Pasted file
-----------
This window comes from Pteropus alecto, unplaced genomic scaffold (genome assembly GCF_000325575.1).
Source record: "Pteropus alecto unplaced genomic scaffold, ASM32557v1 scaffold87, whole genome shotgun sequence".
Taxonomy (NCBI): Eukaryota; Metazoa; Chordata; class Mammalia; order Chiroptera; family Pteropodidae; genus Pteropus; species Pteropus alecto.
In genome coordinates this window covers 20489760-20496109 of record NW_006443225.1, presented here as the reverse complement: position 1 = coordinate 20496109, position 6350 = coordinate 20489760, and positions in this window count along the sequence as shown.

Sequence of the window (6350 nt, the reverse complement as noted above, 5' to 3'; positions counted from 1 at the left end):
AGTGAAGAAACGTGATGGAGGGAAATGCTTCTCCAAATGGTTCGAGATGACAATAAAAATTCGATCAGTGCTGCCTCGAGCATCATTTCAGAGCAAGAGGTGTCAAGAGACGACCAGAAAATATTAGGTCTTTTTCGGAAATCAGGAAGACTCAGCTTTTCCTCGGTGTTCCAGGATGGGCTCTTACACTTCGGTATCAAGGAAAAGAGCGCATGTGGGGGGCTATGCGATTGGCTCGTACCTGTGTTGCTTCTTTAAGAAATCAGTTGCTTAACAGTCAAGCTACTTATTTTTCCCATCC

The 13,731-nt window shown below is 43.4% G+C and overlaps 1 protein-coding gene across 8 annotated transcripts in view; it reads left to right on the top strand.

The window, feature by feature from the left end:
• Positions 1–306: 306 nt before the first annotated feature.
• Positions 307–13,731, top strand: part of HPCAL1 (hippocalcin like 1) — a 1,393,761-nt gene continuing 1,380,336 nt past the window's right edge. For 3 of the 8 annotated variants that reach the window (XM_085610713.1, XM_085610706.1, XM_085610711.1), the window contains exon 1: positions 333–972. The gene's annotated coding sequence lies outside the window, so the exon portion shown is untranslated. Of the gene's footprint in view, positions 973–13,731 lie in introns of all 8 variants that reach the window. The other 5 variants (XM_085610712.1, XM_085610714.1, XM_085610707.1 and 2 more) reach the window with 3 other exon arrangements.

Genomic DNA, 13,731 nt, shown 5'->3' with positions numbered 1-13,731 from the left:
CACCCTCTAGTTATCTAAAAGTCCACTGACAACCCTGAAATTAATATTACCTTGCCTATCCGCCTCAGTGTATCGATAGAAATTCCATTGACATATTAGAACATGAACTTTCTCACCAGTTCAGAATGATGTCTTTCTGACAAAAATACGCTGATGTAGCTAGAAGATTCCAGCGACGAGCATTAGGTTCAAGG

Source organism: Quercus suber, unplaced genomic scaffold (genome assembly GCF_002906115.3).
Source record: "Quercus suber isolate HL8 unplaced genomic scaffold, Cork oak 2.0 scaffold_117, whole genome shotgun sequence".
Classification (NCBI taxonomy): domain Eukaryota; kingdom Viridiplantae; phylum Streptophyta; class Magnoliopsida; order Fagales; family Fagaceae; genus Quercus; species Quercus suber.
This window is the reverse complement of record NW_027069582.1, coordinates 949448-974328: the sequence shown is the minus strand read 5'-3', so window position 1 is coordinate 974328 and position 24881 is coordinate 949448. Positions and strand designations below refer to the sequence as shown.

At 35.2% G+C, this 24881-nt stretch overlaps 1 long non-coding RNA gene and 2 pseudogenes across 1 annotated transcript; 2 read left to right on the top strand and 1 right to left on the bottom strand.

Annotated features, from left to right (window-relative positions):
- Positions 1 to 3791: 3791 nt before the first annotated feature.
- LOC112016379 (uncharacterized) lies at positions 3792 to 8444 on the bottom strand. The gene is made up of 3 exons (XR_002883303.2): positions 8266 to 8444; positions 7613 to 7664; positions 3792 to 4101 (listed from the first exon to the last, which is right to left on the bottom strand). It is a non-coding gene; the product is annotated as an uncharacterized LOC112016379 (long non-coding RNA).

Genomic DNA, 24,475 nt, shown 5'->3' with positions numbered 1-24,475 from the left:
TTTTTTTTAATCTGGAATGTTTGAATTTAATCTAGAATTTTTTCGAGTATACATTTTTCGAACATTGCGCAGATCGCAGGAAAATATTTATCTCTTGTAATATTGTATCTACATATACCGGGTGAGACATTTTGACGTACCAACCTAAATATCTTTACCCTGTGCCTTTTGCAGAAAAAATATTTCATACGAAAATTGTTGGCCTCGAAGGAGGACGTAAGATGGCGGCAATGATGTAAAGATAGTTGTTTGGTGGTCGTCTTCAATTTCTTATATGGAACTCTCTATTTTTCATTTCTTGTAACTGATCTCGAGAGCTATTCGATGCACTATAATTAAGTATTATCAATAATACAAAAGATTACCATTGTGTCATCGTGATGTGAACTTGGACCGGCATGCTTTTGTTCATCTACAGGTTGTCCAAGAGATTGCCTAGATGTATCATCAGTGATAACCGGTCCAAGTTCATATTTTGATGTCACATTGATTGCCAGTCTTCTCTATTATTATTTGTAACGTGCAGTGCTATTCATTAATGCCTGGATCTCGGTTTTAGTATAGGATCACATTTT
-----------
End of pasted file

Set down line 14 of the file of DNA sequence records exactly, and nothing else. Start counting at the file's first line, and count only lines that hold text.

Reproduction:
Source record: "Quercus suber isolate HL8 unplaced genomic scaffold, Cork oak 2.0 scaffold_117, whole genome shotgun sequence".